HOUSEPLANTS have been a mainstay of indoor décor for generations, but their selection and use has changed over time, particularly with urbanization.
People no longer are wedded to placing a few potted African violets on sunny windowsills to add color and texture to small spaces. Instead, they’re choosing less demanding houseplants, like succulents and cacti, or those offering utility, like herbs and strawberries.
Younger homeowners often lack the means or time to raise pets or children, so they find living substitutes in houseplants.
The plants become part of the household.
“People give their houseplants names and talk to them,” says Bodie Pennisi, a horticulturist with the University of Georgia. “They also play music for their plants so they’ll grow better. I don’t know if that kind of reaching out is scientifically proven to work, but it certainly shouldn’t hurt.”
Houseplants do require care, but they don’t need early morning walks or shuttling to and from soccer games. They aren’t banned by condo boards, as pets might be. They are inexpensive and calming.
And they’ve been enjoying a revival, Pennisi says.
“Back in the ’70s, the Green Revolution was a time when a huge push was made to grow things indoors,” Pennisi says. “The more plants in planters the better.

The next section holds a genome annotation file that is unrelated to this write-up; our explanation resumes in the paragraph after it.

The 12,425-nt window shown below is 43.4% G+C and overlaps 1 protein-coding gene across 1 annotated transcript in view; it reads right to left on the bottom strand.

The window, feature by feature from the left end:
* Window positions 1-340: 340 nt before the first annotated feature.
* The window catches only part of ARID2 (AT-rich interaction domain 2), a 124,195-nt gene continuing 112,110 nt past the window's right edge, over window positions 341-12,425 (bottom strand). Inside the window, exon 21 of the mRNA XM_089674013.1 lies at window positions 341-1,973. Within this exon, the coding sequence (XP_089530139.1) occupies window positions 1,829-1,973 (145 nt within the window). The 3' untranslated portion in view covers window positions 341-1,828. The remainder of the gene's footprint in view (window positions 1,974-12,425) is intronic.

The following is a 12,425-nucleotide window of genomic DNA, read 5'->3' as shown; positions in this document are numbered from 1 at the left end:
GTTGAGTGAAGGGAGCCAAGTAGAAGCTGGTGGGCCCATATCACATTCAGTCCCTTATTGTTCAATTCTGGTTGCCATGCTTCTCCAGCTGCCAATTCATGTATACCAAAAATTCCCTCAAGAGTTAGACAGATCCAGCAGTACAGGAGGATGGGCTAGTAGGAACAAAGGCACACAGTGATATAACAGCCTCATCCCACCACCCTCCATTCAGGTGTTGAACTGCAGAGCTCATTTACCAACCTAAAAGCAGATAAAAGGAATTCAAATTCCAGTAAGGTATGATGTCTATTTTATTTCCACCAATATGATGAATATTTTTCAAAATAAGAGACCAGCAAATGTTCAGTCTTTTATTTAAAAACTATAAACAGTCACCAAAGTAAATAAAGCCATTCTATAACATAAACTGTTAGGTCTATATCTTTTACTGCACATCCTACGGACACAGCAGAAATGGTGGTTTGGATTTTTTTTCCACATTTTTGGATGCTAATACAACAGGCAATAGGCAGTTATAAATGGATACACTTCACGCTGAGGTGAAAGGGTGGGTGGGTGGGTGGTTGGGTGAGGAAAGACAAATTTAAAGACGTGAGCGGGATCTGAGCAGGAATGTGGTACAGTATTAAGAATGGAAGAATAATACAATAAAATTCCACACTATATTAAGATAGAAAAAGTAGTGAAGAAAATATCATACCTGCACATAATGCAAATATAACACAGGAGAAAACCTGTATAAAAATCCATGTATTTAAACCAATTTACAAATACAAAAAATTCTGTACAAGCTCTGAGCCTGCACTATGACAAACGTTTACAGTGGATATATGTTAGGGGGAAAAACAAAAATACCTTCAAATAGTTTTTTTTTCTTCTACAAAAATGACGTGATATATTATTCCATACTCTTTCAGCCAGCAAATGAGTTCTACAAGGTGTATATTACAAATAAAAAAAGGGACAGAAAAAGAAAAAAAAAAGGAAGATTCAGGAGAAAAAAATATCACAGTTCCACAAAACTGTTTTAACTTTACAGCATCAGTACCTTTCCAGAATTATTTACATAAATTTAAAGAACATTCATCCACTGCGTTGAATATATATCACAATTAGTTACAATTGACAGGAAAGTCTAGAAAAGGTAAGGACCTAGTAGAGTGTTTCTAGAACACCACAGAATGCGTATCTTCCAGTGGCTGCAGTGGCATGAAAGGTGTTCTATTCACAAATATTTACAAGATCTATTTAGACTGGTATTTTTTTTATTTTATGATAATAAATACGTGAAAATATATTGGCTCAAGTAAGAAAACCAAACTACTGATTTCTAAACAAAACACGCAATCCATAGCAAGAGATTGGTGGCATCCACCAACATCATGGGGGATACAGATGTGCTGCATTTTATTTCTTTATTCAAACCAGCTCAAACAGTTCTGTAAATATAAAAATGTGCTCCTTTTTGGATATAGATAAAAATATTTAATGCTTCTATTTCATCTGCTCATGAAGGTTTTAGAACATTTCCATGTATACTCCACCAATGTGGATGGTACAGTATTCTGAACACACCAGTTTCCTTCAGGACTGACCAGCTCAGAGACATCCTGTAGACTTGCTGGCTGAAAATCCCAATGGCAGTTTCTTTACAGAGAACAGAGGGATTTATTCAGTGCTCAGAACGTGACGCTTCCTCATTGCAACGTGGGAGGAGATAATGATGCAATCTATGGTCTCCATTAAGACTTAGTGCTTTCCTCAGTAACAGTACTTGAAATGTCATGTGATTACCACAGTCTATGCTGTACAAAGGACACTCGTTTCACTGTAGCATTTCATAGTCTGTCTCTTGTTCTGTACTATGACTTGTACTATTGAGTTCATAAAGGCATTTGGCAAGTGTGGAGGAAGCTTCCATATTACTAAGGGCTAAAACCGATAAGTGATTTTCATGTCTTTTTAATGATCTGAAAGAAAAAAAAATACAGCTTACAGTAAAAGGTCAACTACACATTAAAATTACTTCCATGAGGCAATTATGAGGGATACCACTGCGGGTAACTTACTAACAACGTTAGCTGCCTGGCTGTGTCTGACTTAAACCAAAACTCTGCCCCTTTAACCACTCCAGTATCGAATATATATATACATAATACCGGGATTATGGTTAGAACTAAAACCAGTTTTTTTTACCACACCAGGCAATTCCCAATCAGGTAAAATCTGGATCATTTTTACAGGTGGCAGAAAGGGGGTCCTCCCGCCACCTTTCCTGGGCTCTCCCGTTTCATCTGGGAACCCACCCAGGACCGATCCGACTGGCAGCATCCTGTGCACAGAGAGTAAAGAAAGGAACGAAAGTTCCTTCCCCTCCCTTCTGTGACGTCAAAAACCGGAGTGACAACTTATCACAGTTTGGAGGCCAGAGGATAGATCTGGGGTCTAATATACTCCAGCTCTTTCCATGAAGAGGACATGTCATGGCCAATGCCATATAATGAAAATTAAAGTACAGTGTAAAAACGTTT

“But times change,” she says.
“Growers are selecting different plants. They’re going for smaller plants. Mobile plants. Succulents, orchids and cacti are being used to accessorize table settings and entries.”
One of the newer trends is multifunctioning houseplants, Pennisi says. “Herbs, for example, are nutritious. They can go directly from planter to plate.”
Some houseplants can clear the air in enclosed surroundings. They absorb pollen, bacteria and molds while taking in carbon dioxide to process into oxygen. These air-cleaning houseplants include
spider plants, ficus, Boston fern, snake plants, aloe, English ivy and philodendron.
Houseplants also can be therapeutic. “The mental health benefits of plants are obvious,” Pennisi says. “We’re linked with nature. Plants are part of us, whether we notice it or not. They give us something to nurture.”
The DIY movement has also embraced plants, she adds, whether through macrame hangers, decorated pots, or the popularity of terrariums, miniature fairy gardens and bonsai.
Houseplants are durable, but that doesn’t make them easier to grow than ornamentals or vegetables, says Beth Berlin, an educator at the University of Minnesota Extension’s St. Cloud office.
“Selection is important,” Berlin says. “Look at the natural environment in which they thrive and then look at your own. Plants have special needs inside your home and you have to find them.”
That includes deciding which potting soil to use, watering and feeding them properly, and providing enough humidity and light.
“Light is the big deal,” Berlin says. “Leaves are the first symptoms to tell you if you’re over-watering or under-watering.”